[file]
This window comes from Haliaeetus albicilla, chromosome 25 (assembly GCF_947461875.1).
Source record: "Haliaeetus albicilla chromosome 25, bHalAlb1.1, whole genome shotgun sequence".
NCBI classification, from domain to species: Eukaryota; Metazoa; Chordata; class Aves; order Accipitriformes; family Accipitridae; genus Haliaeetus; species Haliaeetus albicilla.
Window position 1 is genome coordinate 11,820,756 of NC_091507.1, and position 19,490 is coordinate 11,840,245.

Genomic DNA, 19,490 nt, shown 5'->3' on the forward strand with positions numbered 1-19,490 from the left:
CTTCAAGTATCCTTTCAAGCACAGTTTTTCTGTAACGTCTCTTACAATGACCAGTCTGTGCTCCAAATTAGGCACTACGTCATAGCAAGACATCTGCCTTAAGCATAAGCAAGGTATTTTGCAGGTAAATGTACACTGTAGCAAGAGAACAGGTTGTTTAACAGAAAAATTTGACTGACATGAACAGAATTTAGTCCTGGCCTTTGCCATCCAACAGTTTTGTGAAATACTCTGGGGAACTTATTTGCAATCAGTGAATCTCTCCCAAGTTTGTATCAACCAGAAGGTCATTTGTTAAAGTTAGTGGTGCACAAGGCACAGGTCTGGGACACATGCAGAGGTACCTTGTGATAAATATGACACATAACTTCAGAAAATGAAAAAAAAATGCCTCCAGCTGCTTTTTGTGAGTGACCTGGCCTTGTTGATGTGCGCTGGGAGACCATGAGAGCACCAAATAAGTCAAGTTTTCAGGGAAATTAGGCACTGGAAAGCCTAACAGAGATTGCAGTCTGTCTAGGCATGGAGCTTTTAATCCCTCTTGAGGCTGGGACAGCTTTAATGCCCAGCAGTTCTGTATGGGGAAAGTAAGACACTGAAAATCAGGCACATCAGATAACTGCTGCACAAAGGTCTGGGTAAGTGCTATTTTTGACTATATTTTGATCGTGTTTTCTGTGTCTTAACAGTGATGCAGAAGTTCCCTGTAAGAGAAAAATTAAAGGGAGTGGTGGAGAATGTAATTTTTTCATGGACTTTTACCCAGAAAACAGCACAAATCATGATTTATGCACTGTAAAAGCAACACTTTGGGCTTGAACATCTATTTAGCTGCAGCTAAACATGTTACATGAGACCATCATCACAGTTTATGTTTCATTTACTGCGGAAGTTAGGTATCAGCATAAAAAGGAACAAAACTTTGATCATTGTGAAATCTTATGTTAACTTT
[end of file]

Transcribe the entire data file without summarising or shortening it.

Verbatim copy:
This window comes from Haliaeetus albicilla, chromosome 25 (assembly GCF_947461875.1).
Source record: "Haliaeetus albicilla chromosome 25, bHalAlb1.1, whole genome shotgun sequence".
NCBI classification, from domain to species: Eukaryota; Metazoa; Chordata; class Aves; order Accipitriformes; family Accipitridae; genus Haliaeetus; species Haliaeetus albicilla.
Window position 1 is genome coordinate 11,820,756 of NC_091507.1, and position 19,490 is coordinate 11,840,245.

Genomic DNA, 19,490 nt, shown 5'->3' on the forward strand with positions numbered 1-19,490 from the left:
CTTCAAGTATCCTTTCAAGCACAGTTTTTCTGTAACGTCTCTTACAATGACCAGTCTGTGCTCCAAATTAGGCACTACGTCATAGCAAGACATCTGCCTTAAGCATAAGCAAGGTATTTTGCAGGTAAATGTACACTGTAGCAAGAGAACAGGTTGTTTAACAGAAAAATTTGACTGACATGAACAGAATTTAGTCCTGGCCTTTGCCATCCAACAGTTTTGTGAAATACTCTGGGGAACTTATTTGCAATCAGTGAATCTCTCCCAAGTTTGTATCAACCAGAAGGTCATTTGTTAAAGTTAGTGGTGCACAAGGCACAGGTCTGGGACACATGCAGAGGTACCTTGTGATAAATATGACACATAACTTCAGAAAATGAAAAAAAAATGCCTCCAGCTGCTTTTTGTGAGTGACCTGGCCTTGTTGATGTGCGCTGGGAGACCATGAGAGCACCAAATAAGTCAAGTTTTCAGGGAAATTAGGCACTGGAAAGCCTAACAGAGATTGCAGTCTGTCTAGGCATGGAGCTTTTAATCCCTCTTGAGGCTGGGACAGCTTTAATGCCCAGCAGTTCTGTATGGGGAAAGTAAGACACTGAAAATCAGGCACATCAGATAACTGCTGCACAAAGGTCTGGGTAAGTGCTATTTTTGACTATATTTTGATCGTGTTTTCTGTGTCTTAACAGTGATGCAGAAGTTCCCTGTAAGAGAAAAATTAAAGGGAGTGGTGGAGAATGTAATTTTTTCATGGACTTTTACCCAGAAAACAGCACAAATCATGATTTATGCACTGTAAAAGCAACACTTTGGGCTTGAACATCTATTTAGCTGCAGCTAAACATGTTACATGAGACCATCATCACAGTTTATGTTTCATTTACTGCGGAAGTTAGGTATCAGCATAAAAAGGAACAAAACTTTGATCATTGTGAAATCTTATGTTAACTTT